3. Not all moral issues have the same moral weight as abortion and euthanasia. For example, if a Catholic were to be at odds with the Holy Father on the application of capital punishment or on the decision to wage war, he would not for that reason be considered unworthy to present himself to receive Holy Communion. While the Church exhorts civil authorities to seek peace, not war, and to exercise discretion and mercy in imposing punishment on criminals, it may still be permissible to take up arms to repel an aggressor or to have recourse to capital punishment. There may be a legitimate diversity of opinion even among Catholics about waging war and applying the death penalty, but not however with regard to abortion and euthanasia.

4. Apart from an individuals’s judgement about his worthiness to present himself to receive the Holy Eucharist, the minister of Holy Communion may find himself in the situation where he must refuse to distribute Holy Communion to someone, such as in cases of a declared excommunication, a declared interdict, or an obstinate persistence in manifest grave sin (cf. can. 915).

5. Regarding the grave sin of abortion or euthanasia, when a person’s formal cooperation becomes manifest (understood, in the case of a Catholic politician, as his consistently campaigning and voting for permissive abortion and euthanasia laws), his Pastor should meet with him, instructing him about the Church’s teaching, informing him that he is not to present himself for Holy Communion until he brings to an end the objective situation of sin, and warning him that he will otherwise be denied the Eucharist.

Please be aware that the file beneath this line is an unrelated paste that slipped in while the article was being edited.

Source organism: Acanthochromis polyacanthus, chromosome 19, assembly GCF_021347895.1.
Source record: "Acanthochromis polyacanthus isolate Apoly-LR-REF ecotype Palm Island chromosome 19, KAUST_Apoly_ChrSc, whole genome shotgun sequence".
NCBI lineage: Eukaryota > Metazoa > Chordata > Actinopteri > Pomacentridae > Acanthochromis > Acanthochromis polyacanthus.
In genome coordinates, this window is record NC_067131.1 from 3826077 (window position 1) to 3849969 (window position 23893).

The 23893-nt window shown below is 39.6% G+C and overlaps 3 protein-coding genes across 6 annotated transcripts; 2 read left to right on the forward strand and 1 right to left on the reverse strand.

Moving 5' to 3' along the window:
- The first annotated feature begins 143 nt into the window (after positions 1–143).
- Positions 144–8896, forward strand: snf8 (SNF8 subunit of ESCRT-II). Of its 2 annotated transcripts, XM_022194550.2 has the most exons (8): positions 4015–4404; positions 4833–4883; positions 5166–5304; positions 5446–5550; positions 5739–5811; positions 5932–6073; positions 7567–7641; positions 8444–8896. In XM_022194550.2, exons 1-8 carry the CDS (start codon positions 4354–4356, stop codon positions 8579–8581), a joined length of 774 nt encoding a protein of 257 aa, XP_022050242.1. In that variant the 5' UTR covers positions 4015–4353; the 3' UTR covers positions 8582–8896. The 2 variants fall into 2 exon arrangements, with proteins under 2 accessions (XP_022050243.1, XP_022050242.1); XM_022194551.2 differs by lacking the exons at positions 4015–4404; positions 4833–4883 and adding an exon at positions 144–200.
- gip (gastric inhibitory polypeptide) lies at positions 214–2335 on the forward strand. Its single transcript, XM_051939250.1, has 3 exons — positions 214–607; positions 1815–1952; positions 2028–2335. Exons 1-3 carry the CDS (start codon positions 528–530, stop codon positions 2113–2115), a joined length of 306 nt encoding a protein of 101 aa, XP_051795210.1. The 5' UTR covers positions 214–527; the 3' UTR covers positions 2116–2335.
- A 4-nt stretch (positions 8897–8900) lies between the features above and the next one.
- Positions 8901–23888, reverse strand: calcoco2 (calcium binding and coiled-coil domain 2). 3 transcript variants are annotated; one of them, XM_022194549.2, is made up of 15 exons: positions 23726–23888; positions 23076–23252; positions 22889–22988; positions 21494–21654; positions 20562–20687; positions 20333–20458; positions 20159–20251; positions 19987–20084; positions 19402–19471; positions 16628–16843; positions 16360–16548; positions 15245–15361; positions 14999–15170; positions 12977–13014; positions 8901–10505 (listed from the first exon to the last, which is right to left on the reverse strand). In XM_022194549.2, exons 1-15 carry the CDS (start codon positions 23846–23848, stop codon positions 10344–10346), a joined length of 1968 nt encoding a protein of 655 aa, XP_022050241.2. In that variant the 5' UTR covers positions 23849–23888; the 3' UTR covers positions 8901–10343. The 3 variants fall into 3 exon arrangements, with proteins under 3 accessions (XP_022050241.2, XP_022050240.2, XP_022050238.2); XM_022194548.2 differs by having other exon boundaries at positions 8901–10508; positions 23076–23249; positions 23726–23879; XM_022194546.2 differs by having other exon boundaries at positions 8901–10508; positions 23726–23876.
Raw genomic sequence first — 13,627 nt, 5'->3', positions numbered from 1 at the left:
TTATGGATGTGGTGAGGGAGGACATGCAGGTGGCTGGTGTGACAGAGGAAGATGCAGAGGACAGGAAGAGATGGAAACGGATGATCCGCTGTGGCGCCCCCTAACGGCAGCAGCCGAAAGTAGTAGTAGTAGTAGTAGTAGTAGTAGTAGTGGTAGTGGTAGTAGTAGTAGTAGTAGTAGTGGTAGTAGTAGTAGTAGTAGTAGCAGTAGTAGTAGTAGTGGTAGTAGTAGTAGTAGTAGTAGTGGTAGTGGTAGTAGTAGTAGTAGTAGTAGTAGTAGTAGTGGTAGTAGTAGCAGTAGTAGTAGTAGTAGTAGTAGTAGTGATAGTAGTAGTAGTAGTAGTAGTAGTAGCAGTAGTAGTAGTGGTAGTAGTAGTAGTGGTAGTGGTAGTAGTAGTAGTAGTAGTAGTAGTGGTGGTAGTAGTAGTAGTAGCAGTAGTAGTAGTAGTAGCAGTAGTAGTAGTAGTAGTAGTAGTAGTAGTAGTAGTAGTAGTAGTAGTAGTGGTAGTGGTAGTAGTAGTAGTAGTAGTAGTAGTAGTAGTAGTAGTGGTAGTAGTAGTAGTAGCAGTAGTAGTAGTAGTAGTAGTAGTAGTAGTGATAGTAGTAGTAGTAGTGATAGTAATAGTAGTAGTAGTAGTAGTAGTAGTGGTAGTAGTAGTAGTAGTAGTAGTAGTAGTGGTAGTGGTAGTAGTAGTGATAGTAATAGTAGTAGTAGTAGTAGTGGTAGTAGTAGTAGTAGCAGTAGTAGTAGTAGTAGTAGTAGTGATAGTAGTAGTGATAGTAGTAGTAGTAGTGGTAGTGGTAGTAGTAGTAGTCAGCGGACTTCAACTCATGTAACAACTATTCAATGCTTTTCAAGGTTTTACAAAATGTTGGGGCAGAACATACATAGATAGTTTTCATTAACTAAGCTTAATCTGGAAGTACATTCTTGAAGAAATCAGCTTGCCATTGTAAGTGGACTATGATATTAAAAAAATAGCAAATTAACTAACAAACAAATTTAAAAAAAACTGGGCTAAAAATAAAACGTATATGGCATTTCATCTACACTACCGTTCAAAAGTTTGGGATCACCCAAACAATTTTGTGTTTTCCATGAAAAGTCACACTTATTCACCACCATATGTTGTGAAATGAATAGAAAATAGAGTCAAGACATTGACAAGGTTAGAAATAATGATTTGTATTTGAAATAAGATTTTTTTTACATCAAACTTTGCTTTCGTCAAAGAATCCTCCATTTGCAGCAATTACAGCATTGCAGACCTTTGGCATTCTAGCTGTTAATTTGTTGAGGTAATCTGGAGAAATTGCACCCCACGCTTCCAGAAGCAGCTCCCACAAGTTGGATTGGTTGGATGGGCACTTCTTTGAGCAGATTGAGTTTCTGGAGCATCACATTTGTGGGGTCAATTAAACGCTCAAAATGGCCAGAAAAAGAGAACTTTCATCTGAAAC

6. When “these precautionary measures have not had their effect or in which they were not possible,” and the person in question, with obstinate persistence, still presents himself to receive the Holy Eucharist, “the minister of Holy Communion must refuse to distribute it” (cf. Pontifical Council for Legislative Texts Declaration “Holy Communion and Divorced, Civilly Remarried Catholics” [2002], nos. 3-4). This decision, properly speaking, is not a sanction or a penalty. Nor is the minister of Holy Communion passing judgement on the person’s subjective guilt, but rather is reacting to the person’s public unworthiness to receive Holy Communion due to an objective situation of sin.

[N.B. A Catholic would be guilty of formal cooperation in evil, and so unworthy to present himself for Holy Communion, if he were to deliberately vote for a candidate precisely because of the candidate’s permissive stand on abortion and/or euthanasia. When a Catholic does not share a candidate’s stand in favour of abortion and/or euthanasia, but votes for that candidate for other reasons, it is considered remote material cooperation, which can be permitted in the presence of proportionate reasons.]

Pictorial History of Ronald Reagan

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Pictorial History of Ronald Reagan

Reagan was born Catholic.

Please pray for the repose of his soul.